Skip to Content
All Abstracts
All Abstracts

Gains Made in Post-acute Rehabilitation appear to be Maintained Several Years after Discharge

Categories: Recovery - Long Term

The Question

Are the gains made by people with brain injuries in a post-acute rehabilitation program maintained several years after discharge?

Past Studies

Past Studies show that post-acute rehabilitation programs can assist persons with brain injury to become more independent and enhance the possibility of returning to the community. However, previous studies are limited in that they have not considered other factors that can affect the outcome, such as injury severity. Also, few studies have followed people over time to see if the gains they made in rehabilitation were maintained over time.

This Study

This Study included 34 persons with brain injury who participated in a rehabilitation program during a three-year period. Their abilities at the time they left the program were compared to their abilities approximately one year later. They have re-evaluated again between 2 and 5 years after their injury. Researchers used well-tested measures of outcome, including the Community Integration Questionnaire and the Disability Rating Scale. While individuals within the group experienced varying degrees of gains and losses when re-evaluated, the group as a whole appeared to maintain the improvements gained in the rehabilitation program.

Who May Be Affected By These Findings

Persons with brain injuries and their families, health care providers, researchers.

Caveats

This study examined a small amount of people with similar characteristics. A larger group with diverse backgrounds may provide information that could be generalized to all persons with brain injuries or specific subgroups. The rehabilitation program studied emphasized bridging skills into community settings, which may have made it more likely that gains would be maintained upon community reentry.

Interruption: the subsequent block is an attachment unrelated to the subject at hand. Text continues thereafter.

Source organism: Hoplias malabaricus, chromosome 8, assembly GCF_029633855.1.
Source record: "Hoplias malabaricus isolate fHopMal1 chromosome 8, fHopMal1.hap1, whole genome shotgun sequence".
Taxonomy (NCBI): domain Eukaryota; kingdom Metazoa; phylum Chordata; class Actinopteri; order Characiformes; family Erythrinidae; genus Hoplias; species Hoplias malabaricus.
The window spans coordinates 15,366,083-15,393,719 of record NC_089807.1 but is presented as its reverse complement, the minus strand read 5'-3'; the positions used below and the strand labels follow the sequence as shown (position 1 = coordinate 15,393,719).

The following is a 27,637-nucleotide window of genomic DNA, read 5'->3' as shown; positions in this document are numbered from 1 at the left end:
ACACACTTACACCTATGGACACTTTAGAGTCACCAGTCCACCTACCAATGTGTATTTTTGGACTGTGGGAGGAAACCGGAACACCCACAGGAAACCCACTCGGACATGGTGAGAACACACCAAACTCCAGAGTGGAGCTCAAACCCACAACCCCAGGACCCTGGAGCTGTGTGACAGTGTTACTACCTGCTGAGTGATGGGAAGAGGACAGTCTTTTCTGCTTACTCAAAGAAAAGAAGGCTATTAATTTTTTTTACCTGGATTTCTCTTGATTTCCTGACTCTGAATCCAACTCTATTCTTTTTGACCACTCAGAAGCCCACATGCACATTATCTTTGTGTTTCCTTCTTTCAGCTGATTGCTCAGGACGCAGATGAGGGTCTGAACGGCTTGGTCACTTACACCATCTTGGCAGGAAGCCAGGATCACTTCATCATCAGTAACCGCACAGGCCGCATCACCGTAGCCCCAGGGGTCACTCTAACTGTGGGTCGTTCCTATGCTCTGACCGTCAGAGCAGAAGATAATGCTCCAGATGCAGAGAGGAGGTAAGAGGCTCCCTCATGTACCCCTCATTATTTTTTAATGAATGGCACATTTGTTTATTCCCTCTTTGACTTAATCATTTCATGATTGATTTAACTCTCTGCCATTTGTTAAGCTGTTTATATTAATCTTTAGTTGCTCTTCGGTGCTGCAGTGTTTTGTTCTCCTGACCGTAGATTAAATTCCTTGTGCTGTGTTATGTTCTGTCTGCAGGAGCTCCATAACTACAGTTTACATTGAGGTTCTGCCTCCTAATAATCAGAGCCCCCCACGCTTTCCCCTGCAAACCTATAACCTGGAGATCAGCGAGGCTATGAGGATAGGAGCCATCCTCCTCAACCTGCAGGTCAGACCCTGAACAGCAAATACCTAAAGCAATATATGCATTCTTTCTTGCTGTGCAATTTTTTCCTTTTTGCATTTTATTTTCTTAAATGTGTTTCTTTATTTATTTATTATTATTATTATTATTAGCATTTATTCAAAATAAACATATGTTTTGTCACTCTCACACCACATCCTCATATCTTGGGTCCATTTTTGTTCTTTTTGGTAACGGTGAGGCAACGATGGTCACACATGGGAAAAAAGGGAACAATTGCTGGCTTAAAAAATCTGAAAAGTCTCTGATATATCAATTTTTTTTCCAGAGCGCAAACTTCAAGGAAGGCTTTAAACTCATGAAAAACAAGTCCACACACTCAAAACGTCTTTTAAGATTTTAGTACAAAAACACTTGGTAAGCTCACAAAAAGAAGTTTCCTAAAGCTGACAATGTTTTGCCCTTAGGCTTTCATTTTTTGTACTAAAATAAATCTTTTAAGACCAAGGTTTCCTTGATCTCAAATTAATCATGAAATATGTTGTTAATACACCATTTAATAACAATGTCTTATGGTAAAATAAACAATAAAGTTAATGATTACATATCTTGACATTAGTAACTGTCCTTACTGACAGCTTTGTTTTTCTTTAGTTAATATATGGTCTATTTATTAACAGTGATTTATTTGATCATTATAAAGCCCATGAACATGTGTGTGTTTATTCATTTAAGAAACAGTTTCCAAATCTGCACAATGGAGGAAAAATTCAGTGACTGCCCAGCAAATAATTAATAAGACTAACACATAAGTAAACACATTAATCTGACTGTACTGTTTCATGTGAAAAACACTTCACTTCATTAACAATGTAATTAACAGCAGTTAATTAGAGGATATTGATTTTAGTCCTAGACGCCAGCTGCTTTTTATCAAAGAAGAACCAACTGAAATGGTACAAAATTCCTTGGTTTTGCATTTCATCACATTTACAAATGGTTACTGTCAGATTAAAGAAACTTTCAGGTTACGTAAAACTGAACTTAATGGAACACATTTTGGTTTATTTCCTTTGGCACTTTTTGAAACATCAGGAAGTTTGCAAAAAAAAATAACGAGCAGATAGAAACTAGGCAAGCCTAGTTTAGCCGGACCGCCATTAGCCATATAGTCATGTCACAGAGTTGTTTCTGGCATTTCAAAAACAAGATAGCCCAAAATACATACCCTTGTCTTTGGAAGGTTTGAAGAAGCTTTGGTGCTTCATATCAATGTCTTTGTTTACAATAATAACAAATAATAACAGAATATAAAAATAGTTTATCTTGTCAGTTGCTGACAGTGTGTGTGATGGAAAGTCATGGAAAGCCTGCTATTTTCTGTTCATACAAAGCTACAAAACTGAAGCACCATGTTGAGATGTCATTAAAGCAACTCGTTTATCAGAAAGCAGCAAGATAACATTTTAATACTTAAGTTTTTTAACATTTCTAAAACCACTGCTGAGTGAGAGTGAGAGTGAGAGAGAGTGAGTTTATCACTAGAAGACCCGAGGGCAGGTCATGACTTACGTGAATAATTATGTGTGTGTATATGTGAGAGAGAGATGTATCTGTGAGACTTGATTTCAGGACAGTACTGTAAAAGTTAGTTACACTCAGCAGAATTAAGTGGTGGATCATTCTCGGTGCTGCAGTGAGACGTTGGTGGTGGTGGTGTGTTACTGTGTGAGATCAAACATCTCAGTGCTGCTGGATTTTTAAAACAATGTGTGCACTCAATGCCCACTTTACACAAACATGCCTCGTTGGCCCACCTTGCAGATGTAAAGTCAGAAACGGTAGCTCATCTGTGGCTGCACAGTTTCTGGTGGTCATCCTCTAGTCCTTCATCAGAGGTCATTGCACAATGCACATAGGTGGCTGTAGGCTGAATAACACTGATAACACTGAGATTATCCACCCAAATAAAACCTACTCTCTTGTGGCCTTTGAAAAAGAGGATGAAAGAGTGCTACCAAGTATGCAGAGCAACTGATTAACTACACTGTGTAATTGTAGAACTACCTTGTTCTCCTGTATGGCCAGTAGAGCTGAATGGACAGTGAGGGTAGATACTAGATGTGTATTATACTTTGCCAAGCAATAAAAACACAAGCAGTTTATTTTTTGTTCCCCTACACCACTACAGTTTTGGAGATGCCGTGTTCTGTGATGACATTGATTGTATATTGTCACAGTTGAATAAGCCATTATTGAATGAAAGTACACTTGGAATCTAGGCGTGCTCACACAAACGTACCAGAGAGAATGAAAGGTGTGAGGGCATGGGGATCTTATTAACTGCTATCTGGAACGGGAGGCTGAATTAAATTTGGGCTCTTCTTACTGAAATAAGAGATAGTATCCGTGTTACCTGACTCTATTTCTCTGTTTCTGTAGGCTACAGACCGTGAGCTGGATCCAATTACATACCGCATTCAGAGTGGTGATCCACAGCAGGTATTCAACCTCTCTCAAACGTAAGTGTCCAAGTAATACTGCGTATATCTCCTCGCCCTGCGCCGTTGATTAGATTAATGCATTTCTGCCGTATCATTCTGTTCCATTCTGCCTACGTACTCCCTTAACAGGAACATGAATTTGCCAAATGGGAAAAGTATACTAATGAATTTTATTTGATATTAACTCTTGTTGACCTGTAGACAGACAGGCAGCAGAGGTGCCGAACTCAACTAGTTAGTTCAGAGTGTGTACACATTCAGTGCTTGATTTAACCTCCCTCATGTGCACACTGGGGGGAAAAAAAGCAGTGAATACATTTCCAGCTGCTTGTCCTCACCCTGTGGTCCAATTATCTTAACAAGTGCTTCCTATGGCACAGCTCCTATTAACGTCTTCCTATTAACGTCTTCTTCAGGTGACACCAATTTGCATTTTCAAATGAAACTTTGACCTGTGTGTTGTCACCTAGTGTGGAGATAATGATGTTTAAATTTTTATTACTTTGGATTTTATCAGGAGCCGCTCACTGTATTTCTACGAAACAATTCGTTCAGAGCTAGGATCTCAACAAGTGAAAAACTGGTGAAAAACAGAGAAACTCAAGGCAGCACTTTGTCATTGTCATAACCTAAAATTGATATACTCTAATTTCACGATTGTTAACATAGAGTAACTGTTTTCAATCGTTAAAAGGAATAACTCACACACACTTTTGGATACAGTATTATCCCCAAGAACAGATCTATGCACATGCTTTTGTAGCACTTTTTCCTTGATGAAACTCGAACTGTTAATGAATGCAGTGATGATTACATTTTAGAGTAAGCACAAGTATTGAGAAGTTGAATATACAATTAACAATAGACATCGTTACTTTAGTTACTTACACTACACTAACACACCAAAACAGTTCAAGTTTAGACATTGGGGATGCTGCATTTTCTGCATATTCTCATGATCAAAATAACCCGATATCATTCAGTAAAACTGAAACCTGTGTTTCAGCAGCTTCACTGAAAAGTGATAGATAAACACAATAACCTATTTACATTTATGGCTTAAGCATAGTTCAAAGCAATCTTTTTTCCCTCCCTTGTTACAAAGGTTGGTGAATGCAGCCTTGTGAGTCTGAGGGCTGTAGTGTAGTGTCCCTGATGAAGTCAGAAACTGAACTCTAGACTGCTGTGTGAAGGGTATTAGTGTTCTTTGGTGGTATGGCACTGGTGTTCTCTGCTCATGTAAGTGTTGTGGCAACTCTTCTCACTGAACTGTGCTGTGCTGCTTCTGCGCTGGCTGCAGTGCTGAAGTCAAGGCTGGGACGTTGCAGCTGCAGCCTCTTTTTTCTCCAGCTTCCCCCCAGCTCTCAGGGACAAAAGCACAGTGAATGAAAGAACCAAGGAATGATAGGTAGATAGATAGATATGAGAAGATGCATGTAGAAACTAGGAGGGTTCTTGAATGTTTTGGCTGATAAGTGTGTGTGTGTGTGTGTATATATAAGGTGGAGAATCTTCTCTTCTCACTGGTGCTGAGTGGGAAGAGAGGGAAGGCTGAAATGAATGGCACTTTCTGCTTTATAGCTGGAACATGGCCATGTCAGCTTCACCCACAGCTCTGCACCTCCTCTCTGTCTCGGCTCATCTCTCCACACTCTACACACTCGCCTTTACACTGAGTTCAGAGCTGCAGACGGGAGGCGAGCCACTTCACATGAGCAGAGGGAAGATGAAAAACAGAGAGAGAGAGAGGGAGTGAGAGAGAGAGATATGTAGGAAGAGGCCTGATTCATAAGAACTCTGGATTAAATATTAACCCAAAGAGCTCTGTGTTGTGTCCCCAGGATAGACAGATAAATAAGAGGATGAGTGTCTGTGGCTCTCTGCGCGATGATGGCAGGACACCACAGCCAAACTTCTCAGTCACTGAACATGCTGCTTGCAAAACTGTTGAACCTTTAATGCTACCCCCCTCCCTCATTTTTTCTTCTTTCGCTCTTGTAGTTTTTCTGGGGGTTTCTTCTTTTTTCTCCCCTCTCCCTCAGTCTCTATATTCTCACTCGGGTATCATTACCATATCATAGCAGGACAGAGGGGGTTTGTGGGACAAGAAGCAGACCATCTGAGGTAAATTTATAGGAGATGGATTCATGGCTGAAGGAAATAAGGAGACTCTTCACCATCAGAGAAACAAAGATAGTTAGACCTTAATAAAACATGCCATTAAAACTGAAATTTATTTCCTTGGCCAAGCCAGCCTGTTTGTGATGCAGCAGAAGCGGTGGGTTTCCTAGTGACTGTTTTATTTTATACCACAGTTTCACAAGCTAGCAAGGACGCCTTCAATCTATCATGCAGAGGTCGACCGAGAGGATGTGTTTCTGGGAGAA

Bottom Line

Gains made in post-acute brain injury rehabilitation appear to be retained for several years for some persons with brain injuries. The group, as a whole, demonstrated retention of abilities. Some individuals within the study experienced skill loss. Further research is needed to further analyze individual differences associated with gain maintenance.

Please take a moment to comment on the value of this abstract:
Click here to take a brief survey

Find This Study

Sander, A. M.; Roebuck, T. M.; Struchen, M. A.; Sherer, M.; & High, W. M., Jr. (2001) Long-term maintenance of gains obtained in post-acute rehabilitation by persons with TBI. Journal of Head Trauma Rehabilitation, (4), 356-373.

The Brain Injury Association of America is still committed to serving the brain injury community,

Our work didn’t stop. Our mission didn’t change.

We need your help.